Here's something to think about: considering how close Obama and McCain poll numbers are in the homestretch, would it have made any difference if they hadn't wasted hundreds of millions of dollars campaigning?
The elections since 2000 have shown that Americans are still almost evenly divided when it comes to sticking to their partisanship guns. I'd hypothesize that even if both of these candidates had just stayed home since they were both chosen as their party's picks for president, those poll numbers would be eerily similar, regardless.
Perhaps the most stunning aspect of the American public's behaviour these past 8 years is the fact that even though Bush's campaign of slashing and burning anything resembling democracy, the rule of law and decency, and the fundamentals of his own party have made him one of the most unpopular presidents ever, once again half of the voters see some redeeming quality in choosing a Republican representative who has overwhelmingly supported those policies as a logical and rational choice.
On the Democratic side, considering the embarrassingly low approval numbers of the Democratically-led congress and the failures and capitulation of Harry Reid and Nancy 'impeachment is off the table' Pelosi added to the centrist mantra Obama has been pushing while so many of his supporters think he's some kind of liberal in the true sense of the word, the cognitive dissonance is equally as palpable.
Overall then, would it have made any difference at all if this whole charade involved candidates who literally were a dog and a pony? I don't think so.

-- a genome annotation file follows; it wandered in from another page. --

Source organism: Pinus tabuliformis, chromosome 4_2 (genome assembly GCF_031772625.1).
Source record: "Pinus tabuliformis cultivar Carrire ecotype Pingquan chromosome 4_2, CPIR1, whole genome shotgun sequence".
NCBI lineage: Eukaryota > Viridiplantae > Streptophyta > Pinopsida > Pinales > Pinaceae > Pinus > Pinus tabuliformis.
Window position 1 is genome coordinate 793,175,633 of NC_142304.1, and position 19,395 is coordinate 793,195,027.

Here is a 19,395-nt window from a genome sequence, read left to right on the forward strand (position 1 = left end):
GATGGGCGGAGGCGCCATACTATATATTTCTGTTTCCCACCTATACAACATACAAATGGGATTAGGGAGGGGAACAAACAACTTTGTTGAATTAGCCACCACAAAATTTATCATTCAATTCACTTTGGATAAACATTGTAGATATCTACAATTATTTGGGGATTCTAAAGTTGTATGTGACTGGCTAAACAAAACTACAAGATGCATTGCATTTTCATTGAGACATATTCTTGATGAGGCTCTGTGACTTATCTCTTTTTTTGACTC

You have a Republican who's clumsily tried to convince people that he's not a Bush sockpuppet and a Democrat who really should have been able to muster an incredible amount of support - enough to have a huge lead in the polls at this point - after Dubya destroyed the country. Neither candidate has managed to deliver on their promise to bridge the partisan divide during this campaign and they have both run races that have mirrored the nastiness and shrillness of every other one before them. Why should we think that either of their presidencies will change that mood in the years to come?
America likes to consider itself as being on the cutting edge so, next time, why not take that to the limit - saving enormous amounts of money and the frazzled nerves of election watchers, journalists, pundits and bloggers (not to mention all of those train, bus, car and plane fumes) - and just have a non-campaign campaign? I'm sure the rest of us could find something else to do with our time (and sanity) until election day.